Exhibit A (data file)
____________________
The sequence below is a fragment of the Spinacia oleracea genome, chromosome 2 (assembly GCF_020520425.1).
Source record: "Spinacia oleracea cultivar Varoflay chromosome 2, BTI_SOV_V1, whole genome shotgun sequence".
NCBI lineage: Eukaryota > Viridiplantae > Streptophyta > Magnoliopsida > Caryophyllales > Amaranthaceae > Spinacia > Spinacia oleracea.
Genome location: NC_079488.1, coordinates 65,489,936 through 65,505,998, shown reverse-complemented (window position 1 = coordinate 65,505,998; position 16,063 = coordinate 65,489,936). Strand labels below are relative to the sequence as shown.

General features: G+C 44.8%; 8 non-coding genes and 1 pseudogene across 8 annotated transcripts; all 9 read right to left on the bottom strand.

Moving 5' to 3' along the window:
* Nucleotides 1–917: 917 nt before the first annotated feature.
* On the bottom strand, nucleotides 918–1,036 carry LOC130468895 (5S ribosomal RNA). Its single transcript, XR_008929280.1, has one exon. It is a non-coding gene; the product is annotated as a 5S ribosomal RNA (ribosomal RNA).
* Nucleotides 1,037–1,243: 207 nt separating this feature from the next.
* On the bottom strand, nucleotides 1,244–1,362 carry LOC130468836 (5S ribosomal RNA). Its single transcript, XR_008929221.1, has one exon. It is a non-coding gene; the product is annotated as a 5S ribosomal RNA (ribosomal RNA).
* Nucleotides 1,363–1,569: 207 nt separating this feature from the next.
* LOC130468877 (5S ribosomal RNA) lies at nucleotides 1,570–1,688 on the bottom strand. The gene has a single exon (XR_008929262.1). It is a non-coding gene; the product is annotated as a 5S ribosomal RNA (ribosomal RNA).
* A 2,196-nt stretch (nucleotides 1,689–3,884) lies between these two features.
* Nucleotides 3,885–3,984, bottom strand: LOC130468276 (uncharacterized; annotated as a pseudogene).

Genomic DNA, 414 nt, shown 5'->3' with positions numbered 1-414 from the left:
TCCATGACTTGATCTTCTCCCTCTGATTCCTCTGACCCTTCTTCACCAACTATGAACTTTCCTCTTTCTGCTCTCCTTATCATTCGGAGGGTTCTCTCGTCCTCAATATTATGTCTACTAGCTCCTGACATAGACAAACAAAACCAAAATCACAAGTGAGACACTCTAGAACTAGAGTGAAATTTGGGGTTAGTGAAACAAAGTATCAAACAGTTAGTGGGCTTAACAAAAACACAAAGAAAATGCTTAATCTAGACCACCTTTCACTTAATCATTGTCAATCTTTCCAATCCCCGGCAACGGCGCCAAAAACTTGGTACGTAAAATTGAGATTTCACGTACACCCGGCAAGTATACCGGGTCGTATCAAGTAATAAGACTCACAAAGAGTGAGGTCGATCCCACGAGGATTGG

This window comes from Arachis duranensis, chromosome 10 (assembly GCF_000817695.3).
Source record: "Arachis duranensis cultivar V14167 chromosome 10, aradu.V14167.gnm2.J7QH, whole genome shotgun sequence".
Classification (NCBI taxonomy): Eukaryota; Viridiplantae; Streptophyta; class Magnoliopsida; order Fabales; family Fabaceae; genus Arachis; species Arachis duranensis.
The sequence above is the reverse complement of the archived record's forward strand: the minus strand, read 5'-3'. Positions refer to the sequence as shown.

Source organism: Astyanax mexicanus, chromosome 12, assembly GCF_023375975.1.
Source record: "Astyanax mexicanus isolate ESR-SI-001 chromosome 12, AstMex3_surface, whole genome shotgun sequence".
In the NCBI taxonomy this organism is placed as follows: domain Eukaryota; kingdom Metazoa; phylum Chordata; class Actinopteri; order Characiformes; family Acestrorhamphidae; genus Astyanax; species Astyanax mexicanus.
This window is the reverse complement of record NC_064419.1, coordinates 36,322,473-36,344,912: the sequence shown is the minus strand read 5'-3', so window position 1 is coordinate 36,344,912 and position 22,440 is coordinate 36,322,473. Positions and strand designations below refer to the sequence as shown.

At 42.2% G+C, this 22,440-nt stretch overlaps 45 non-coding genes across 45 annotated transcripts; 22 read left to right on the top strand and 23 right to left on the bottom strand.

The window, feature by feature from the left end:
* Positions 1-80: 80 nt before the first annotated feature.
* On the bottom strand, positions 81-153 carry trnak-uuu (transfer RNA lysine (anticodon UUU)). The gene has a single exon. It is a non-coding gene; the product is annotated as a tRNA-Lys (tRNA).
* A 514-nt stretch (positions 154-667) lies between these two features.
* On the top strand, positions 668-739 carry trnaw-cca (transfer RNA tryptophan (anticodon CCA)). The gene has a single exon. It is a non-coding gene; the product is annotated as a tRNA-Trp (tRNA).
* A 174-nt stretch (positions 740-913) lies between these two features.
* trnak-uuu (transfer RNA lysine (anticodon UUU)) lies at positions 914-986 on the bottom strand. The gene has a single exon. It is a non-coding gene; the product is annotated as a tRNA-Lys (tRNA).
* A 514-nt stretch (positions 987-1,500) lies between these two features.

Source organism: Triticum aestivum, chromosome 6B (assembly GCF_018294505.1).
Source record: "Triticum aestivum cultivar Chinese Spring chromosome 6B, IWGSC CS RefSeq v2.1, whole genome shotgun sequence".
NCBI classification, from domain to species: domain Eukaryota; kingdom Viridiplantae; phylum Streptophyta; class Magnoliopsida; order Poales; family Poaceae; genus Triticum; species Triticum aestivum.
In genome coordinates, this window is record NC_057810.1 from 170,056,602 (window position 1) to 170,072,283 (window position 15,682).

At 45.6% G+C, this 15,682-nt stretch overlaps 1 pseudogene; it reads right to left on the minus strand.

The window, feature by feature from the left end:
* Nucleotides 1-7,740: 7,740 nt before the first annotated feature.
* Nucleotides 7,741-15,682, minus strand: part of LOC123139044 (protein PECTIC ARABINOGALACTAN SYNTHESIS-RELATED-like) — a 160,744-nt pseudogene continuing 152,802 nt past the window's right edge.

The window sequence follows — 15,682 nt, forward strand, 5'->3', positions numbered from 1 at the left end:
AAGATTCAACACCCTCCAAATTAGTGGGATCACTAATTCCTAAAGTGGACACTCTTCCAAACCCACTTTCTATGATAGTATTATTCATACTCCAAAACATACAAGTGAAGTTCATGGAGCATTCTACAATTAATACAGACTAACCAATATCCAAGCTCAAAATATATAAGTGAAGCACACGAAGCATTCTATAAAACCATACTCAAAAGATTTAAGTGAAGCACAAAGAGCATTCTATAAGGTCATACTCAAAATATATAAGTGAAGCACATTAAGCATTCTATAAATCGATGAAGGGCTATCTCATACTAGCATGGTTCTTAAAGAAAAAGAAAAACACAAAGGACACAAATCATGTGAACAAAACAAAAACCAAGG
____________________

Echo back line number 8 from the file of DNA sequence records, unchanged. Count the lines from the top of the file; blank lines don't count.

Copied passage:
* On the bottom strand, nucleotides 918–1,036 carry LOC130468895 (5S ribosomal RNA). Its single transcript, XR_008929280.1, has one exon. It is a non-coding gene; the product is annotated as a 5S ribosomal RNA (ribosomal RNA).